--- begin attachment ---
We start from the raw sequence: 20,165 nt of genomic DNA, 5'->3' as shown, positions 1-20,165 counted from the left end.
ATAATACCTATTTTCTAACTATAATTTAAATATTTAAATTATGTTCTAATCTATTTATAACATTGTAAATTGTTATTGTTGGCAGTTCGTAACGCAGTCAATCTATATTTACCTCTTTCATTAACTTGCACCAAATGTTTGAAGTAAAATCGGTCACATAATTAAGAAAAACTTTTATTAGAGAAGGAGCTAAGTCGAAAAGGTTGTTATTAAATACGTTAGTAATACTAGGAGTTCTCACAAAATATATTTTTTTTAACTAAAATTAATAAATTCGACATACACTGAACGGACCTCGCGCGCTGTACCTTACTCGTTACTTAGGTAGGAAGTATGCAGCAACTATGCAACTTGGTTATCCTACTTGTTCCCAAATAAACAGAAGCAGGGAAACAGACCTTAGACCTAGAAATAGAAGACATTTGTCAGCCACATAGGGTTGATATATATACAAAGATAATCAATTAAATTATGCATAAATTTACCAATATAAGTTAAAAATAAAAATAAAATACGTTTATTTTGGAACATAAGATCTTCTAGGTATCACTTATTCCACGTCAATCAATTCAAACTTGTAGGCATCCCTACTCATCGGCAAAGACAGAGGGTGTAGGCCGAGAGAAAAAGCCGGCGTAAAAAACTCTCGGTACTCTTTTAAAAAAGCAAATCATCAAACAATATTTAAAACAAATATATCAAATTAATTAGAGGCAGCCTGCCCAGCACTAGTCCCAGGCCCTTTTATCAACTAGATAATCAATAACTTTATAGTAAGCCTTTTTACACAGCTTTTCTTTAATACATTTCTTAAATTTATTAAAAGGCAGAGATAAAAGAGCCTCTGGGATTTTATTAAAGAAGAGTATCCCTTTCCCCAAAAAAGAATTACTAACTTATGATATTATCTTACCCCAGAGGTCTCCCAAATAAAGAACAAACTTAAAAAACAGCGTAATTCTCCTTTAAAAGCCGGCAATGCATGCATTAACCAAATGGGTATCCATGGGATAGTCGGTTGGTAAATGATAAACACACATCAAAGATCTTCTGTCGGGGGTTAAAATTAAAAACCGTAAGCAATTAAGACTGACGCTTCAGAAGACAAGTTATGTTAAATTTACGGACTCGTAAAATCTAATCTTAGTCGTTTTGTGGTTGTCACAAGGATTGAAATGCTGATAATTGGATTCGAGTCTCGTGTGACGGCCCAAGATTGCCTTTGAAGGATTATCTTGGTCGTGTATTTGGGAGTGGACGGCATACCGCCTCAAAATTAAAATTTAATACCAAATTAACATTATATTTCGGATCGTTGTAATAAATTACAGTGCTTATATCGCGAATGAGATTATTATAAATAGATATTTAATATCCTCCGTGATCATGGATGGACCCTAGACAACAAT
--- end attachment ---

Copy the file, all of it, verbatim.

We start from the raw sequence: 20,165 nt of genomic DNA, 5'->3' as shown, positions 1-20,165 counted from the left end.
ATAATACCTATTTTCTAACTATAATTTAAATATTTAAATTATGTTCTAATCTATTTATAACATTGTAAATTGTTATTGTTGGCAGTTCGTAACGCAGTCAATCTATATTTACCTCTTTCATTAACTTGCACCAAATGTTTGAAGTAAAATCGGTCACATAATTAAGAAAAACTTTTATTAGAGAAGGAGCTAAGTCGAAAAGGTTGTTATTAAATACGTTAGTAATACTAGGAGTTCTCACAAAATATATTTTTTTTAACTAAAATTAATAAATTCGACATACACTGAACGGACCTCGCGCGCTGTACCTTACTCGTTACTTAGGTAGGAAGTATGCAGCAACTATGCAACTTGGTTATCCTACTTGTTCCCAAATAAACAGAAGCAGGGAAACAGACCTTAGACCTAGAAATAGAAGACATTTGTCAGCCACATAGGGTTGATATATATACAAAGATAATCAATTAAATTATGCATAAATTTACCAATATAAGTTAAAAATAAAAATAAAATACGTTTATTTTGGAACATAAGATCTTCTAGGTATCACTTATTCCACGTCAATCAATTCAAACTTGTAGGCATCCCTACTCATCGGCAAAGACAGAGGGTGTAGGCCGAGAGAAAAAGCCGGCGTAAAAAACTCTCGGTACTCTTTTAAAAAAGCAAATCATCAAACAATATTTAAAACAAATATATCAAATTAATTAGAGGCAGCCTGCCCAGCACTAGTCCCAGGCCCTTTTATCAACTAGATAATCAATAACTTTATAGTAAGCCTTTTTACACAGCTTTTCTTTAATACATTTCTTAAATTTATTAAAAGGCAGAGATAAAAGAGCCTCTGGGATTTTATTAAAGAAGAGTATCCCTTTCCCCAAAAAAGAATTACTAACTTATGATATTATCTTACCCCAGAGGTCTCCCAAATAAAGAACAAACTTAAAAAACAGCGTAATTCTCCTTTAAAAGCCGGCAATGCATGCATTAACCAAATGGGTATCCATGGGATAGTCGGTTGGTAAATGATAAACACACATCAAAGATCTTCTGTCGGGGGTTAAAATTAAAAACCGTAAGCAATTAAGACTGACGCTTCAGAAGACAAGTTATGTTAAATTTACGGACTCGTAAAATCTAATCTTAGTCGTTTTGTGGTTGTCACAAGGATTGAAATGCTGATAATTGGATTCGAGTCTCGTGTGACGGCCCAAGATTGCCTTTGAAGGATTATCTTGGTCGTGTATTTGGGAGTGGACGGCATACCGCCTCAAAATTAAAATTTAATACCAAATTAACATTATATTTCGGATCGTTGTAATAAATTACAGTGCTTATATCGCGAATGAGATTATTATAAATAGATATTTAATATCCTCCGTGATCATGGATGGACCCTAGACAACAAT